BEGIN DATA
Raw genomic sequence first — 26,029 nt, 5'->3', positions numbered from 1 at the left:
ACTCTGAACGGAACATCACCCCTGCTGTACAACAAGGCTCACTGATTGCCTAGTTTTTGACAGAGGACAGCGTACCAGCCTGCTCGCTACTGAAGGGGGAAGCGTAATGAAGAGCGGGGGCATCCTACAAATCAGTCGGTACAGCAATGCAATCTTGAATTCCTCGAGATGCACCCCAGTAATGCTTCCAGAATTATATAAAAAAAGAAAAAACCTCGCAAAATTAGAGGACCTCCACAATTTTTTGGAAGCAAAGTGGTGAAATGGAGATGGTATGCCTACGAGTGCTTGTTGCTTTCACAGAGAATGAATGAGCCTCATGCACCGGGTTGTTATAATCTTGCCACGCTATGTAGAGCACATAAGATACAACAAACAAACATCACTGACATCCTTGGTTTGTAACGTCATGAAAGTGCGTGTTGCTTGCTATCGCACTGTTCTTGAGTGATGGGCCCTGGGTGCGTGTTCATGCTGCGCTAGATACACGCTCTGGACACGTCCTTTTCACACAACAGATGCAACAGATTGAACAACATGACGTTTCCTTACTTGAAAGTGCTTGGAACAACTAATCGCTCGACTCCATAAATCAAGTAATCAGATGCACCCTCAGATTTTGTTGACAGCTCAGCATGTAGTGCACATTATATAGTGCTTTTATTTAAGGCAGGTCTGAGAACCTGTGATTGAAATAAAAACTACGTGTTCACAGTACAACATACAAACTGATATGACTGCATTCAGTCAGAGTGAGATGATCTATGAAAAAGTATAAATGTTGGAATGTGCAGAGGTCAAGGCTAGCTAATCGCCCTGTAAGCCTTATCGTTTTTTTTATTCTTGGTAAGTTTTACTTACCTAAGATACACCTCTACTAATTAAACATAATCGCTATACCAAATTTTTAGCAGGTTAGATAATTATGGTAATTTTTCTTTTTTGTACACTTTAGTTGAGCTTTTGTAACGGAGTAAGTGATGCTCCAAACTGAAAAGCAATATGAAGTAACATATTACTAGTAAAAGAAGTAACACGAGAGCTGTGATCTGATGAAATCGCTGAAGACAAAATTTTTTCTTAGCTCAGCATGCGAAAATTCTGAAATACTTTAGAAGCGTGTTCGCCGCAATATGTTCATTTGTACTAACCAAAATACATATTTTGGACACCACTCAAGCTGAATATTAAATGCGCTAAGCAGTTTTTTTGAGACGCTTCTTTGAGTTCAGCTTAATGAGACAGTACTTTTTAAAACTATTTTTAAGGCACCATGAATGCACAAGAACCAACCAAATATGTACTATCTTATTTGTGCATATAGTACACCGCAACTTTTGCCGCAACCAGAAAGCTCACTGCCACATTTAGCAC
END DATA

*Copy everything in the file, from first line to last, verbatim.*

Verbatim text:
Raw genomic sequence first — 26,029 nt, 5'->3', positions numbered from 1 at the left:
ACTCTGAACGGAACATCACCCCTGCTGTACAACAAGGCTCACTGATTGCCTAGTTTTTGACAGAGGACAGCGTACCAGCCTGCTCGCTACTGAAGGGGGAAGCGTAATGAAGAGCGGGGGCATCCTACAAATCAGTCGGTACAGCAATGCAATCTTGAATTCCTCGAGATGCACCCCAGTAATGCTTCCAGAATTATATAAAAAAAGAAAAAACCTCGCAAAATTAGAGGACCTCCACAATTTTTTGGAAGCAAAGTGGTGAAATGGAGATGGTATGCCTACGAGTGCTTGTTGCTTTCACAGAGAATGAATGAGCCTCATGCACCGGGTTGTTATAATCTTGCCACGCTATGTAGAGCACATAAGATACAACAAACAAACATCACTGACATCCTTGGTTTGTAACGTCATGAAAGTGCGTGTTGCTTGCTATCGCACTGTTCTTGAGTGATGGGCCCTGGGTGCGTGTTCATGCTGCGCTAGATACACGCTCTGGACACGTCCTTTTCACACAACAGATGCAACAGATTGAACAACATGACGTTTCCTTACTTGAAAGTGCTTGGAACAACTAATCGCTCGACTCCATAAATCAAGTAATCAGATGCACCCTCAGATTTTGTTGACAGCTCAGCATGTAGTGCACATTATATAGTGCTTTTATTTAAGGCAGGTCTGAGAACCTGTGATTGAAATAAAAACTACGTGTTCACAGTACAACATACAAACTGATATGACTGCATTCAGTCAGAGTGAGATGATCTATGAAAAAGTATAAATGTTGGAATGTGCAGAGGTCAAGGCTAGCTAATCGCCCTGTAAGCCTTATCGTTTTTTTTATTCTTGGTAAGTTTTACTTACCTAAGATACACCTCTACTAATTAAACATAATCGCTATACCAAATTTTTAGCAGGTTAGATAATTATGGTAATTTTTCTTTTTTGTACACTTTAGTTGAGCTTTTGTAACGGAGTAAGTGATGCTCCAAACTGAAAAGCAATATGAAGTAACATATTACTAGTAAAAGAAGTAACACGAGAGCTGTGATCTGATGAAATCGCTGAAGACAAAATTTTTTCTTAGCTCAGCATGCGAAAATTCTGAAATACTTTAGAAGCGTGTTCGCCGCAATATGTTCATTTGTACTAACCAAAATACATATTTTGGACACCACTCAAGCTGAATATTAAATGCGCTAAGCAGTTTTTTTGAGACGCTTCTTTGAGTTCAGCTTAATGAGACAGTACTTTTTAAAACTATTTTTAAGGCACCATGAATGCACAAGAACCAACCAAATATGTACTATCTTATTTGTGCATATAGTACACCGCAACTTTTGCCGCAACCAGAAAGCTCACTGCCACATTTAGCAC